January 29, 2015 at 4:32 pm #363Marican IncorporatedKeymaster
SERIOUS TAX DANGERS OF ‘LOW INTEREST AND INTEREST FREE LOANS’ – THE NEW DIVIDEND TAX
Loans between companies and shareholders are a fairly common feature on the corporate landscape. On the other hand these loans may form part of the financing structure of the company but the opposite could apply where a company advances a loan to a shareholder (often referred to as ‘debit loan accounts’) or perhaps another company in which the shareholder has an interest (often referred to as ‘intercompany loans’).
Companies and their shareholders have been anticipating the changeover from Secondary Tax on Companies (STC) to Dividends Tax for quite some time now, the effective date being 1 April 2012. There are various transitional aspects to consider.
From an administrative point of view, systems need to be in place to deal with the keeping of information relating to the dividend, who it is paid to and who the beneficial owners are. From a commercial perspective, decisions need to be made as to whether it would be cheaper to declare dividends out of retained income before the effective date and pay STC at 10%, or wait until after the effective date and pay Dividends Tax at 15%.
One issue that is often overlooked is loans to shareholders, or their connected persons, on which STC has been paid.
Generally, STC is payable on a loan to a shareholder, or a connected person in relation to that shareholder [(s64C(2)(g)], unless the loan bears interest at or above the prescribed rate [(s64C(4)(d)] or the loan is repaid before the end of the following year of assessment [(s64C(4)(f)]. The company has to pay STC because the loan is deemed to be a dividend declared [(s64C(2)].
When the loan is eventually repaid, the amount repaid is deemed to be a dividend accrued to the company [(s64C(5)] and can be set off against dividends declared in the current or next dividend cycle, and so reduce the amount of STC payable by the company [(s64B(3)].
The issue that arises in respect of the changeover to Dividends Tax is that, where a company has made such a loan to a shareholder or connected person in relation to a shareholder, and the amount is repaid after the effective date, there is no mechanism whereby the STC paid by the company can be recovered. This is so because the final dividend cycles of all companies will end on 31 March 2012 (definition of “dividend cycle” in s64B(1)) and no set-off can take place in respect of dividends accrued to or declared by a company after that date.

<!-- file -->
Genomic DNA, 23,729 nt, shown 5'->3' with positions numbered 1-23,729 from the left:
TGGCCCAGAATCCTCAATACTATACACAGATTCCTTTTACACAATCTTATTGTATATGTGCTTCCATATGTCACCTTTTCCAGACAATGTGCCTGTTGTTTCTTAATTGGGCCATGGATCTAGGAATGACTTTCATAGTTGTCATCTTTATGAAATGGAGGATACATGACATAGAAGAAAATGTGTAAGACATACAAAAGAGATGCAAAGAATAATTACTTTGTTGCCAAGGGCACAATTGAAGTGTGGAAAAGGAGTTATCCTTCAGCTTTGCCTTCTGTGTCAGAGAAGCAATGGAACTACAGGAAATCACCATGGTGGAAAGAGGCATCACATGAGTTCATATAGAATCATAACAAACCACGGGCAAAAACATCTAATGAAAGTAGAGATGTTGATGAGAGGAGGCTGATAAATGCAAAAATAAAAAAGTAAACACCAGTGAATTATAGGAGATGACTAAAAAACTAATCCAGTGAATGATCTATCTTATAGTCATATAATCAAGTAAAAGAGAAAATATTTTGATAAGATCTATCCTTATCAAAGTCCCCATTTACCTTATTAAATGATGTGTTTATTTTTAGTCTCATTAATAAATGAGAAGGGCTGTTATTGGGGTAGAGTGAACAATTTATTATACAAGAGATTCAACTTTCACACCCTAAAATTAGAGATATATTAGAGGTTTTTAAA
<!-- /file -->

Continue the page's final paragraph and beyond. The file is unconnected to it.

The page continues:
For example, trust X holds shares in company Y, and Z, an individual, is a beneficiary of the trust. Two years ago company Y made an interest-free loan to Z in the amount of R100. Because Z is a connected person in relation to trust X, a shareholder, the loan was deemed to be a dividend and STC of R10 (R100 x 10%) was payable by company X.
If Z pays back the loan in full before the effective date, company X will be deemed to have received a dividend and this will reduce company X’s future liability for STC in respect of dividends declared (or be added to its STC credit for Dividends Tax purposes (s64J)). However, if Z pays back the loan after the effective date, there is no mechanism under the Dividends Tax regime that reverses the effect of the deemed dividend and the STC paid in respect of that deemed dividend.
The amount of the loan that is repaid after the effective date will not be included in the STC credit of the company for purposes of Dividends Tax as the provisions dealing with a company’s STC credit (s64J) does not deal with the accrual of deemed dividends in this context after the effective date.
Effectively then, the company will have paid 10% STC on a loan that is repaid.
Not all shareholders (or persons connected to such shareholders) who have loans outstanding after the effective date will face this problem though. If the shareholder (or person connected to the shareholder) was a company, the deemed dividend declared to it will have been taken into account as a deemed dividend accrued to it and would have reduced its liability for STC. Also, if the shareholder (or connected person) was a listed company, or where the transaction was in any way exempt from the provisions dealing with deemed dividends (s64C(4)), such as where interest on the loan was below the prescribed rate, there would have been no deemed dividend.
However, where the shareholder (or person connected to the shareholder) is a natural person or a trust, and STC was paid by the company on the loan, the parties should consider repayment of the loan before the effective date in order to avoid the problematic situation outlined above.
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